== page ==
Anyone who attended Wednesday’s Rally to Save the Architecture Café, and even those who only heard about it secondhand, must have been heartened to see such a positive display of campus activity and communal feeling from the typically somnolent McGill student body. The Tribune certainly was. However, those good feelings were undermined by other, seemingly unrelated events towards the end of last week involving direct confrontations between members of the Quebec Public Interest Research Group and an increasingly aggressive campaign against it, which urges students to opt out of their $3.75-per-semester contribution to that group. Both sides have been guilty of misleading campaigns, with Opt-Out playing down its political motivations, labelling groups as ‘fringe’ rather than focusing on their content, and discussing only those QPIRG-affiliated groups it finds most distasteful. QPIRG is guilty of selectively listing only the most palatable-sounding working groups on its flyers and of creating a hostile environment around Opt-Out tables. Last week’s confrontation required McGill Security’s involvement. Contrary to the good vibes of the Architecture Café rally, these incidents reflect poorly on all of us.
As the Tribune has argued before, campus debate suffers from the hostile tone its participants often assume. Students frequently act in ways that are out of line with the ideals they claim to promote. It often appears to supposedly “apathetic” students that their “involved” peers are merely seeking the joy of opposition or victory for their own side, rather than constructive dialogue and genuine education.
Involvement in debate on campus is important, but it is also important to make sure we are informed and maintain a sense of perspective. One student wrote on the wall for the Arch Café rally’s Facebook event: “Revolutions only start when a society hits rock bottom, the only question is, are we there yet?” It is to this kind of excess that the principal can easily say, as she did to a McGill Daily reporter, “It’s just part of life in university.” Kids being kids. Juvenile outbursts are only to be expected, which is exactly why they don’t work.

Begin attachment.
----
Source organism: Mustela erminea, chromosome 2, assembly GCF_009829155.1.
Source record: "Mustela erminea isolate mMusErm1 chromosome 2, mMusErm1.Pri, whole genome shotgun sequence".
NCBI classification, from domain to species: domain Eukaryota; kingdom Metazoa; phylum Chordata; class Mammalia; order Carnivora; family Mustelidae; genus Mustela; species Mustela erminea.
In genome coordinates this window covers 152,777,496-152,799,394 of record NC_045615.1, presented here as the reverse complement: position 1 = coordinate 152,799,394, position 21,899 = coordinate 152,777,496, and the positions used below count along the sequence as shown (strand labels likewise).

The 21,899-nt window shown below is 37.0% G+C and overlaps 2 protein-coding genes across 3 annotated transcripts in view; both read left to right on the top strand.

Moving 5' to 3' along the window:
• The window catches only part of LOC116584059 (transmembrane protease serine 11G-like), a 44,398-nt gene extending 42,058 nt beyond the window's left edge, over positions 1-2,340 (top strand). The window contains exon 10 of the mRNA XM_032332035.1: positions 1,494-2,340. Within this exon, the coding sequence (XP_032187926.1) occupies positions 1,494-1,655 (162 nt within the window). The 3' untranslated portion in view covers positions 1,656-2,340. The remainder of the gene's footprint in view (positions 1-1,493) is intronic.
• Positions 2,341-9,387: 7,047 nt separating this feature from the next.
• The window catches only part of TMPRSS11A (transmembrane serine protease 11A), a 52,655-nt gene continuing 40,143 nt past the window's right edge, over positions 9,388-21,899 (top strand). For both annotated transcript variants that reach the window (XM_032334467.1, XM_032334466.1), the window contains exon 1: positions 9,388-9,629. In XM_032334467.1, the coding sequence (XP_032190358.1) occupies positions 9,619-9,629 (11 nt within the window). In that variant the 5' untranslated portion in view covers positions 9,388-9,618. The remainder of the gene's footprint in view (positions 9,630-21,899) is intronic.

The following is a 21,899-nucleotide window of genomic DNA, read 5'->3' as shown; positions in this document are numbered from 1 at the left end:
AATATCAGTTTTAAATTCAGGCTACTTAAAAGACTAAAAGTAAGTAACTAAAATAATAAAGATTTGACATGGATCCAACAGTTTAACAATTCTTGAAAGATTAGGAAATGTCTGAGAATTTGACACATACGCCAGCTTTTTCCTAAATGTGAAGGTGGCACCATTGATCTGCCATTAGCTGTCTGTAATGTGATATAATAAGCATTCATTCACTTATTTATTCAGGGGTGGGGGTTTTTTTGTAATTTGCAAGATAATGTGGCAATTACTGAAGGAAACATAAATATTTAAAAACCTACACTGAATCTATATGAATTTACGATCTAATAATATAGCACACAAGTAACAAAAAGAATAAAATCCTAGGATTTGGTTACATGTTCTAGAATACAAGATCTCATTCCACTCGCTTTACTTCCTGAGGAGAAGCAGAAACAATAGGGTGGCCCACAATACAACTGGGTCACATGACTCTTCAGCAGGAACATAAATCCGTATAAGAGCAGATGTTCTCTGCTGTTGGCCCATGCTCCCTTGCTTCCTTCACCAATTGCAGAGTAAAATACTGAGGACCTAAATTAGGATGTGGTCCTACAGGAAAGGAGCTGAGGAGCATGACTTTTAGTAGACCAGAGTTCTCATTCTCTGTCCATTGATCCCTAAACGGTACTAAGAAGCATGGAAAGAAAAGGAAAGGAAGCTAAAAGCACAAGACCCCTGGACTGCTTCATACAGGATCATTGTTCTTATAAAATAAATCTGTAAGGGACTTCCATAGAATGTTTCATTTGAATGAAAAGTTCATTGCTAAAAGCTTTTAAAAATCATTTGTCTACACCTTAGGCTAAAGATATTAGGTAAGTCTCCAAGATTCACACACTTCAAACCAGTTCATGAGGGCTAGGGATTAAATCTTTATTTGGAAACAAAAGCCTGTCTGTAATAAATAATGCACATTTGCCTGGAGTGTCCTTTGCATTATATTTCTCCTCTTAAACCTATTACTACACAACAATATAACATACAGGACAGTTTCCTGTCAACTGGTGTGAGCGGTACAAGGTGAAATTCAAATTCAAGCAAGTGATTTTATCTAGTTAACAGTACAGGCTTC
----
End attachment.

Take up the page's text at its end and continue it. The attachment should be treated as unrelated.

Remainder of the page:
When done right, when properly informed, and when directed towards campus issues—like Architecture Café and the bike ban—that actually affect students and over which they can have some influence, campus activism can be remarkable. There is plenty of room for improvement at McGill in this respect. The administration apparently feels they can operate just fine without consulting students, because our generally acquiescent student community will respond to even the most blatantly adversarial move with a collective shrug. The Tribune was as inspired by the Rally to Save the Architecture Café as we were dismayed by the shenanigans involving QPIRG and its opponents. As a community, let’s leave behind the gratuitous episodes of disrespect and increase those of unity, collegiality, and sincere dialogue, from which we all benefit.